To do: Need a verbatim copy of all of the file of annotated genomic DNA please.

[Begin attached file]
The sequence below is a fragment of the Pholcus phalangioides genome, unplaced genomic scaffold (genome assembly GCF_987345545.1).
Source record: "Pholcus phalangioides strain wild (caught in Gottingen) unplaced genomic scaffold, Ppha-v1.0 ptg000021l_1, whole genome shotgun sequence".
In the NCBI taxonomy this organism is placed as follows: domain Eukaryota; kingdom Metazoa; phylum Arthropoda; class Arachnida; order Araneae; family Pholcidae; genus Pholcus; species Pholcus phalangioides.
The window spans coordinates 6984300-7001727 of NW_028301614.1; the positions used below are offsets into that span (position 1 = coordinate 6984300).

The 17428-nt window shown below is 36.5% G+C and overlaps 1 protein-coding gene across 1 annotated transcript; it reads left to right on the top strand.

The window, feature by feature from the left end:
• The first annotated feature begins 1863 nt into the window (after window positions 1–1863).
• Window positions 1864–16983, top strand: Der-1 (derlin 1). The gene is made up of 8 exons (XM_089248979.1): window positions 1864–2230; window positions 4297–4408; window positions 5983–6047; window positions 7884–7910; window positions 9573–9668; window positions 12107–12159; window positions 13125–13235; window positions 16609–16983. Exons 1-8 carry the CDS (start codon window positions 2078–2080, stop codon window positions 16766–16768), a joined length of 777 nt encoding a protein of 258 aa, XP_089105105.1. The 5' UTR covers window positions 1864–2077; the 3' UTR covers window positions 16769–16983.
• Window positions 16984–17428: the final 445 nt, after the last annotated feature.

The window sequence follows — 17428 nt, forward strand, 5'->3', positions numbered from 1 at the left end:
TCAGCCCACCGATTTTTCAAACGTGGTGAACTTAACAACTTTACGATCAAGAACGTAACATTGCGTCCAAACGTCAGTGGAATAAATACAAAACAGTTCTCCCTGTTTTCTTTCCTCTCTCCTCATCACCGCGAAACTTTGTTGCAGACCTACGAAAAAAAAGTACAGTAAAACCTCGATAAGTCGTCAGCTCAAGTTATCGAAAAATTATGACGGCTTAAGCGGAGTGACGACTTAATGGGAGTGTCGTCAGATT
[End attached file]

The sequence below is a fragment of the Pholcus phalangioides genome, unplaced genomic scaffold (genome assembly GCF_987345545.1).
Source record: "Pholcus phalangioides strain wild (caught in Gottingen) unplaced genomic scaffold, Ppha-v1.0 ptg000021l_1, whole genome shotgun sequence".
In the NCBI taxonomy this organism is placed as follows: domain Eukaryota; kingdom Metazoa; phylum Arthropoda; class Arachnida; order Araneae; family Pholcidae; genus Pholcus; species Pholcus phalangioides.
The window spans coordinates 6984300-7001727 of NW_028301614.1; the positions used below are offsets into that span (position 1 = coordinate 6984300).

The 17428-nt window shown below is 36.5% G+C and overlaps 1 protein-coding gene across 1 annotated transcript; it reads left to right on the top strand.

The window, feature by feature from the left end:
• The first annotated feature begins 1863 nt into the window (after window positions 1–1863).
• Window positions 1864–16983, top strand: Der-1 (derlin 1). The gene is made up of 8 exons (XM_089248979.1): window positions 1864–2230; window positions 4297–4408; window positions 5983–6047; window positions 7884–7910; window positions 9573–9668; window positions 12107–12159; window positions 13125–13235; window positions 16609–16983. Exons 1-8 carry the CDS (start codon window positions 2078–2080, stop codon window positions 16766–16768), a joined length of 777 nt encoding a protein of 258 aa, XP_089105105.1. The 5' UTR covers window positions 1864–2077; the 3' UTR covers window positions 16769–16983.
• Window positions 16984–17428: the final 445 nt, after the last annotated feature.

The window sequence follows — 17428 nt, forward strand, 5'->3', positions numbered from 1 at the left end:
TCAGCCCACCGATTTTTCAAACGTGGTGAACTTAACAACTTTACGATCAAGAACGTAACATTGCGTCCAAACGTCAGTGGAATAAATACAAAACAGTTCTCCCTGTTTTCTTTCCTCTCTCCTCATCACCGCGAAACTTTGTTGCAGACCTACGAAAAAAAAGTACAGTAAAACCTCGATAAGTCGTCAGCTCAAGTTATCGAAAAATTATGACGGCTTAAGCGGAGTGACGACTTAATGGGAGTGTCGTCAGATT